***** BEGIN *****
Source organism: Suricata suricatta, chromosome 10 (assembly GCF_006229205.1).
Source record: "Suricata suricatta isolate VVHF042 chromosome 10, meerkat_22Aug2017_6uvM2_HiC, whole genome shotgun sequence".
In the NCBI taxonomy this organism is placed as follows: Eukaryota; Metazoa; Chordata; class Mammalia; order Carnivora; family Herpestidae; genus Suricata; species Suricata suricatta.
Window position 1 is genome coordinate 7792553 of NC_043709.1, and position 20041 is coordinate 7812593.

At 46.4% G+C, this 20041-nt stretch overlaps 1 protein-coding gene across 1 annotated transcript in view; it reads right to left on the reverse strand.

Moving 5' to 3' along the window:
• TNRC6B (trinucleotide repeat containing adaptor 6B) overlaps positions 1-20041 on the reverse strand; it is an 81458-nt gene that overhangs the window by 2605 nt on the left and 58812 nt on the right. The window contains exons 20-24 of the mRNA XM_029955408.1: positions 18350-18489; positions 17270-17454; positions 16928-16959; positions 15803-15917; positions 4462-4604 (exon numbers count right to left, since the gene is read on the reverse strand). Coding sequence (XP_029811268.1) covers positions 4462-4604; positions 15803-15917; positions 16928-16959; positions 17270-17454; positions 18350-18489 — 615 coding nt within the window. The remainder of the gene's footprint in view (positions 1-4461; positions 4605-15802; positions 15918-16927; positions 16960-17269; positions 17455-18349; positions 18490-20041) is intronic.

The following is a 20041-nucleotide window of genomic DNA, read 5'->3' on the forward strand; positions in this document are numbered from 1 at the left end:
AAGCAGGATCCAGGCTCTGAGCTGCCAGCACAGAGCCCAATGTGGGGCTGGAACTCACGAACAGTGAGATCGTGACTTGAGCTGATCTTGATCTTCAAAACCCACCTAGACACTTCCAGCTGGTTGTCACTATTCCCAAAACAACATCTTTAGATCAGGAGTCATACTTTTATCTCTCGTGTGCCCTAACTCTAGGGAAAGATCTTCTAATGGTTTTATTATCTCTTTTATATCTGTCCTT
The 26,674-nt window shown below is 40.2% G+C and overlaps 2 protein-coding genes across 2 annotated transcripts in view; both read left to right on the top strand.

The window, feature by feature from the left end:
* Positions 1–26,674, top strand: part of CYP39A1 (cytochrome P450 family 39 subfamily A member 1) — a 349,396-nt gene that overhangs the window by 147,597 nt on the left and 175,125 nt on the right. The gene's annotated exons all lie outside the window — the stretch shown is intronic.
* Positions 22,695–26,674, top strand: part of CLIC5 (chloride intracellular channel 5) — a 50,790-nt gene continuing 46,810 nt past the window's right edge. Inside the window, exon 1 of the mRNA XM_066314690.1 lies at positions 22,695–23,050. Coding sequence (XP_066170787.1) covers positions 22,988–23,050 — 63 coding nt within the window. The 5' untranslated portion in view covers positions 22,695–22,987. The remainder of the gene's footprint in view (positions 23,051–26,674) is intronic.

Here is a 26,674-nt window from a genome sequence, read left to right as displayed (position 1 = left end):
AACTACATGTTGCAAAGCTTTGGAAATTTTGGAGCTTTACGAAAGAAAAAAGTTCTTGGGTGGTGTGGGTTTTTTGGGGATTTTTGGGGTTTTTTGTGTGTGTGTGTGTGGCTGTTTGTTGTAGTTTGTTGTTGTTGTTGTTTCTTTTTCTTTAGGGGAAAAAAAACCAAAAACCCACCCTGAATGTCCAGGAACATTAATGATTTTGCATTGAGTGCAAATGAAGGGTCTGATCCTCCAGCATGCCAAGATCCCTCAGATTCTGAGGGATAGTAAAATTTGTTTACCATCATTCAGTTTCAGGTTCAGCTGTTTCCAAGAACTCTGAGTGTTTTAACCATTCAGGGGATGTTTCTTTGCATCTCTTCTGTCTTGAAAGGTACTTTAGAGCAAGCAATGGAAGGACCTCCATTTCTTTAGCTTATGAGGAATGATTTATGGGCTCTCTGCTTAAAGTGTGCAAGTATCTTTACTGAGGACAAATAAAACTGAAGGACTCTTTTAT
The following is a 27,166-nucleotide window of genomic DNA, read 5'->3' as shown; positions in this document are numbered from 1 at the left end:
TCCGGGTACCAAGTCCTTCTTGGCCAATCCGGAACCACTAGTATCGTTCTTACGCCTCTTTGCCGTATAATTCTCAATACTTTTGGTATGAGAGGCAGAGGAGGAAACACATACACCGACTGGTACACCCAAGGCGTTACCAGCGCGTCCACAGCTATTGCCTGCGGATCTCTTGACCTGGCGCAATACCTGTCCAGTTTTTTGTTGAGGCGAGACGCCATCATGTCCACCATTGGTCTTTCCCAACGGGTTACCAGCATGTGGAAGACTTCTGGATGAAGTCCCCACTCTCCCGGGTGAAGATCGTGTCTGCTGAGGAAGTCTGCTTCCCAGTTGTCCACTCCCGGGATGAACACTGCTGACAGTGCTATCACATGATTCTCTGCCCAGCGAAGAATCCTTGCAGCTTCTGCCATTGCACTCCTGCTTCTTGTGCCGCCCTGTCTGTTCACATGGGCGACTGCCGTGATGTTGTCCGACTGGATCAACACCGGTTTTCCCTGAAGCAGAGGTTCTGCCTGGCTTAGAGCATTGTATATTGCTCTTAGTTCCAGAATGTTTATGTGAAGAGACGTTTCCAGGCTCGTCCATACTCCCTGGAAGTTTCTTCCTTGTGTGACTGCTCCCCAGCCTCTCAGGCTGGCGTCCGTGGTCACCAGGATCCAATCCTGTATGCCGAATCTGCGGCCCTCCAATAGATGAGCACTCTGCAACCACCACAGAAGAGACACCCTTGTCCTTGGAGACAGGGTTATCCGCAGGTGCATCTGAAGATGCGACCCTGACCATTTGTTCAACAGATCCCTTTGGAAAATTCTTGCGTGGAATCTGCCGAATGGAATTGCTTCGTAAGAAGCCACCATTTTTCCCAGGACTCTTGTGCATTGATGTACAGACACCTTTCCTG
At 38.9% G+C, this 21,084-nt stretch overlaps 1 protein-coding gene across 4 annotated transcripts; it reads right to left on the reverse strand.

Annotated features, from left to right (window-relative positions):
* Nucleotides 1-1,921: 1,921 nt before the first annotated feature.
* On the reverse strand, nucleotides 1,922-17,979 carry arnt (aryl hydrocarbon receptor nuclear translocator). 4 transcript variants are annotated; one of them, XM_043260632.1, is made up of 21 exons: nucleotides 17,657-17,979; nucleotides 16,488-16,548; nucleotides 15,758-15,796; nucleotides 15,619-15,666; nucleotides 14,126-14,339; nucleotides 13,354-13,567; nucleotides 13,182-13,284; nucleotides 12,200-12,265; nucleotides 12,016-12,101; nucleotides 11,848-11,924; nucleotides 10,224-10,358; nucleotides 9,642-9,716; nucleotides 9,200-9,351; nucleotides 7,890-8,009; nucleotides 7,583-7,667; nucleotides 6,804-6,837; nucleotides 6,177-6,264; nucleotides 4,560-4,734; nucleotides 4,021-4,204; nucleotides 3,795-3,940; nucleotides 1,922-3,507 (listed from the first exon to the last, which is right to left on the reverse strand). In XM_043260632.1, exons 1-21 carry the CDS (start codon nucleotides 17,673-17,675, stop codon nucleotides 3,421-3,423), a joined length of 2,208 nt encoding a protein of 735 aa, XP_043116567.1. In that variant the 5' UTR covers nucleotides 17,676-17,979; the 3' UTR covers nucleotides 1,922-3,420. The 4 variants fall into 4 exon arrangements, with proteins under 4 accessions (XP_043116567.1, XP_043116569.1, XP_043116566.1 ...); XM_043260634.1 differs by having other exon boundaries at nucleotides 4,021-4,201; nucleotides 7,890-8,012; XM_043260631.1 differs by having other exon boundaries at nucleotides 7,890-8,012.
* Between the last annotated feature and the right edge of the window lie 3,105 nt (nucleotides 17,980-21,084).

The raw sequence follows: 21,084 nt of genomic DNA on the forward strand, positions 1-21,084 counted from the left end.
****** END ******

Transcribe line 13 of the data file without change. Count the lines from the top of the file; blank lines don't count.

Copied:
* Positions 22,695–26,674, top strand: part of CLIC5 (chloride intracellular channel 5) — a 50,790-nt gene continuing 46,810 nt past the window's right edge. Inside the window, exon 1 of the mRNA XM_066314690.1 lies at positions 22,695–23,050. Coding sequence (XP_066170787.1) covers positions 22,988–23,050 — 63 coding nt within the window. The 5' untranslated portion in view covers positions 22,695–22,987. The remainder of the gene's footprint in view (positions 23,051–26,674) is intronic.